As this book will show, this is precisely the carnal mindset that anciently led to the development of Judaism’s centerpiece—the so-called “oral law.” With a similar perspective, American rabbinical scholar Stephen S. Wise has stated, “The [Jews’] return from Babylon … [marked] the end of Hebrew-ism and the beginning of Judaism” (The Other End of the World, Roger Rusk, p. 182). Ernest L. Martin, widely recognized for his scholarly research on Judaism, writes: “History shows—and the Jews themselves admit—that their religion had drifted far away from the simple doctrines of Scripture, commonly called the ‘Old Testament.’ The Jews had modified God’s law and even instituted laws and commandments of their own which were, in many instances, diametrically opposite of the precepts of Moses” (Is Judaism the Religion of Moses?, p. 1; emphasis added).


Again, did Jesus really have a problem with Moses and the Law, or was He simply dealing straightforwardly with the hypocritical religionists of His day? To paraphrase Matthew 16:12, Christ might just as well have warned His disciples to “beware of the religion of the Pharisees and Sadducees,” identifying the precursor to Judaism for what it really was—a deeply flawed humanly-devised religious system. As this book will show, this Jewish system of religion evolved over centuries, based on a so-called “oral law” allegedly given to Moses along with the written Torah. Over time, this “oral law”—which Jesus called “traditions of men”—grew into a vast code of detailed rules and regulations. Ultimately, the “oral law” was published as the Babylonian Talmud—the undisputed authority for Judaism.

In Exploring the World of the Jew, John Phillips writes that while Jewish life had for centuries revolved around the written Torah, by the first century AD the Law had been “buried beneath vast accumulations of tradition and encrusted with enormous deposits of human interpretation. The Torah itself has been largely superseded in Judaism by the Talmud. The five books of the Torah can be written out in 350 pages. The Talmud takes up 523 books printed in 22 volumes” (p. 55; emphasis added).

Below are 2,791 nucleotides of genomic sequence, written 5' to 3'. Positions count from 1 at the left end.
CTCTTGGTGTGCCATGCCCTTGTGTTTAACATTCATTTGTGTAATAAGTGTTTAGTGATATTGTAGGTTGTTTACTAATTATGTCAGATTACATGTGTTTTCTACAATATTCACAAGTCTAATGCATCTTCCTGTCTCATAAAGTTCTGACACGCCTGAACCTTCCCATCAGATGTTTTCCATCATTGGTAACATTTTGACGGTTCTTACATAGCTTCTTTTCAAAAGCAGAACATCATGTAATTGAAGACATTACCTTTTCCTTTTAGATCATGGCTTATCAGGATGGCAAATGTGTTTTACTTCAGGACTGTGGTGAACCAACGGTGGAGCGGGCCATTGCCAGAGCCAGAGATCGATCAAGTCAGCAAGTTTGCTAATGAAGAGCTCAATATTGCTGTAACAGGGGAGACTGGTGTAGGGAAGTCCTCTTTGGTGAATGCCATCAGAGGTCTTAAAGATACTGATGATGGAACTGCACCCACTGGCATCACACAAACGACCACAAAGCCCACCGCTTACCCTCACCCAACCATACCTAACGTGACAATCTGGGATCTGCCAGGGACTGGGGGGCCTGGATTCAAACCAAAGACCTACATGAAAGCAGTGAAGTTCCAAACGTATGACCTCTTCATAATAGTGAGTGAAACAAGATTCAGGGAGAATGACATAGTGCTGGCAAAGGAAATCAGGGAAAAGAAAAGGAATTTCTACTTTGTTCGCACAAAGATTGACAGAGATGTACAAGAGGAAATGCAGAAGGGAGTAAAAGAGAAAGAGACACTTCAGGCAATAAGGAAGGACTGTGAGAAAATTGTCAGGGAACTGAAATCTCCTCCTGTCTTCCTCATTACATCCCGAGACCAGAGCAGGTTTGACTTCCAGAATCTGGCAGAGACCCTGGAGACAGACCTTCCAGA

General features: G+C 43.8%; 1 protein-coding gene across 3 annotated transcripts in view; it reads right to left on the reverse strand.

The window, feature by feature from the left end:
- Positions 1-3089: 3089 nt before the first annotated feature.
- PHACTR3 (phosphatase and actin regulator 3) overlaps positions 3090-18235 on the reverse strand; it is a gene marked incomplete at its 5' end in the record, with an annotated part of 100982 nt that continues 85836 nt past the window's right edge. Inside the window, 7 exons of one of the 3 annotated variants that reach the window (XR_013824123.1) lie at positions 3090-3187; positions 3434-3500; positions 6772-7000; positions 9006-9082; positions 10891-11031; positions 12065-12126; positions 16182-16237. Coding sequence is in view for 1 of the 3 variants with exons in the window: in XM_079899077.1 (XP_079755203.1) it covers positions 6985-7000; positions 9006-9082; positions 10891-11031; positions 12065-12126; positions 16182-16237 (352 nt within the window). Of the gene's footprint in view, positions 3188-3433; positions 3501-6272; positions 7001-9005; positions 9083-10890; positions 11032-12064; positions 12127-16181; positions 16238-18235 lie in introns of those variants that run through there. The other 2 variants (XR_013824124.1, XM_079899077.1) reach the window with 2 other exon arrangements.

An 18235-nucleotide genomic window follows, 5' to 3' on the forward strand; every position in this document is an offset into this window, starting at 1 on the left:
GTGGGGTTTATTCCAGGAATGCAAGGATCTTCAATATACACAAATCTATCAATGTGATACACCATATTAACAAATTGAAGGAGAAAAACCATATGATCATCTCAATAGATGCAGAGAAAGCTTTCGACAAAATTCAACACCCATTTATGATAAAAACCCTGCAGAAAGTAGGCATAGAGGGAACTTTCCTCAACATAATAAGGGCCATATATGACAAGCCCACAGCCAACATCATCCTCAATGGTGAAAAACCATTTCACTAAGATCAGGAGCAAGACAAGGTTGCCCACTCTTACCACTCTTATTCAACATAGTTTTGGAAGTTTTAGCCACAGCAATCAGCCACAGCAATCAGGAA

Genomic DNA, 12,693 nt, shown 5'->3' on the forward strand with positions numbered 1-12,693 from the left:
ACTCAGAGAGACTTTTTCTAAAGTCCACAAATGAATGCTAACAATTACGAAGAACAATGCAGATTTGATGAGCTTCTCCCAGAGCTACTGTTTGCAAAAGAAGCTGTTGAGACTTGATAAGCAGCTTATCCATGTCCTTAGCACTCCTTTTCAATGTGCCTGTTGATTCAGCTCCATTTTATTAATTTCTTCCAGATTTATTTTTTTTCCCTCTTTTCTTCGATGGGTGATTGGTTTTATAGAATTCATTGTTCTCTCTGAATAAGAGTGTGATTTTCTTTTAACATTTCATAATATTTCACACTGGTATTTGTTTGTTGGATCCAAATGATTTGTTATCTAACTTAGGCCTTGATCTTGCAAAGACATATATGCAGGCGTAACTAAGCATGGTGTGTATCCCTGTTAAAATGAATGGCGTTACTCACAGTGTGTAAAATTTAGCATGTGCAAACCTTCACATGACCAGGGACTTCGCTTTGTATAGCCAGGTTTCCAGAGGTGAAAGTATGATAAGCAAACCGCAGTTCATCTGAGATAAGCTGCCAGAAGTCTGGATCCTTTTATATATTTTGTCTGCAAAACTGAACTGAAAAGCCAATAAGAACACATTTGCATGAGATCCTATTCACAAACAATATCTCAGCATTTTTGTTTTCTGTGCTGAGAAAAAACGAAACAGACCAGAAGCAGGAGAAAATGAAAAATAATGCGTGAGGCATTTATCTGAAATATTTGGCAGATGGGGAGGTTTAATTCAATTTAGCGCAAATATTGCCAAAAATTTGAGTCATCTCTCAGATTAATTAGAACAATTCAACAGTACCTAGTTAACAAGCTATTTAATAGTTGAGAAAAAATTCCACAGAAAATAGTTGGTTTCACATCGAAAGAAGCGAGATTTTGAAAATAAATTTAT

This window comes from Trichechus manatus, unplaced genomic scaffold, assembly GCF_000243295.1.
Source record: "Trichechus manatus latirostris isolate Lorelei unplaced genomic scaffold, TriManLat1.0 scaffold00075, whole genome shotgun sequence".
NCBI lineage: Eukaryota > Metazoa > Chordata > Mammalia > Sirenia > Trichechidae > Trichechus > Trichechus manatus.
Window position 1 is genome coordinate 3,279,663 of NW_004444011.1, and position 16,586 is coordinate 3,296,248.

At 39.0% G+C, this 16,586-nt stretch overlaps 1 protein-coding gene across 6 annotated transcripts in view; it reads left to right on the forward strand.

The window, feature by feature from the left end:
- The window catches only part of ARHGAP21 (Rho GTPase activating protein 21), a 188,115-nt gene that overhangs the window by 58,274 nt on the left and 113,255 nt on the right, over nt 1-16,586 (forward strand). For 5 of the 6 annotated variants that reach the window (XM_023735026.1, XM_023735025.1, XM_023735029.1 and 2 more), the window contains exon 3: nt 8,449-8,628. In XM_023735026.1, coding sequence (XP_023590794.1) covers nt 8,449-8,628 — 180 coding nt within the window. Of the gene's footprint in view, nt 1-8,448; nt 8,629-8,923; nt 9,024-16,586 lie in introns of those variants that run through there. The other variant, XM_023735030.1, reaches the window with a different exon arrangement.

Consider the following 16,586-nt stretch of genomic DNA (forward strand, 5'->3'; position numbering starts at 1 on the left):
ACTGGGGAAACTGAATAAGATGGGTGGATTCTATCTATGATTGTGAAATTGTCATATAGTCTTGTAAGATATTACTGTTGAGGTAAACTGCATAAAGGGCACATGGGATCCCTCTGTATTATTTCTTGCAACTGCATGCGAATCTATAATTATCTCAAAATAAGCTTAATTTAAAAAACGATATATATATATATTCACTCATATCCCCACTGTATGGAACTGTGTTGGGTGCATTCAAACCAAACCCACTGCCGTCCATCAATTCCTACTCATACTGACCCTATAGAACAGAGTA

Phillips adds: “The Torah is clear and concise, part of the inspired Word of God. The Talmud is wordy, rambling, argumentative, inconsistent, sometimes witty, sometimes boring, sometimes brilliant, sometimes inane. The laws of the Talmud constitute cold concrete poured over Jewish life and hardened by time into a rigid prison for the soul…. [For the Jew] the chief instrument of … blindness to biblical truth has been the Talmud” (pp. 55 and 57; emphasis added).


Michael Hoffman has spent decades researching the Jews’ religion. He concludes that “everything about Orthodox Judaism is either a distortion or a falsification of the Old Testament because it is based on … traditions that void the Old Testament…” (Judaism Discovered, p. 145). Jesus Himself noted that the Jews’ orally-derived traditions had a nullifying effect on the Scriptures (Mark 7:13). Arguing that Judaism only poses as the “religion” of Moses, Hoffman adds: “Talmudic texts can be minefields of deception and pits of derangement and bogus reasoning as befits those who would replace the Bible with their own authority. Most of the laws of the religion of Judaism have no biblical warrant; they contradict and nullify the Word of God” (p. 146; emphasis added). Indeed, Judaism’s predecessors had to violate the Scriptures in order to reject Jesus—for the Scriptures testified of Him as the Messiah (John 5:39).


As this book will demonstrate, it was precisely because of the Jews’ denial of the Scriptures as the exclusive revelation of God that the religion of Judaism developed. The prophet Hosea had already warned of those who would reject true knowledge (Hosea 4:6), and the apostle Paul appropriately described Pharisaic Jews as those who possessed a zeal for God, but one that was not based on true knowledge (Rom. 10:2).


Ultimately, it was the Jews’ rejection of Jesus that sealed their fate. With a hardness of heart that had long been prophesied, they would remain shackled to a humanly-contrived, burdensome “code of law”—a worksbased pseudo-righteousness (Rom. 9:31-33). Paul, however, makes it clear that the Jews’ unbelief will one day be resolved. He states that “God did not repudiate His people whom He foreknew” (Rom. 11:2). He goes on to reveal that a “partial hardening of the heart has happened to Israel” and that, in time, “all Israel shall be saved” (verses 25-26).


Emphatically, Judaism is the product of carnal thinking, developed by those who, as we will see, completely missed the spirit and intent of the written Torah. Without question, the idea that Judaism is the consummation of the “religion” of the Old Testament makes a mockery of Scripture and turns truth upside down. It’s time we understood—and righted the truth.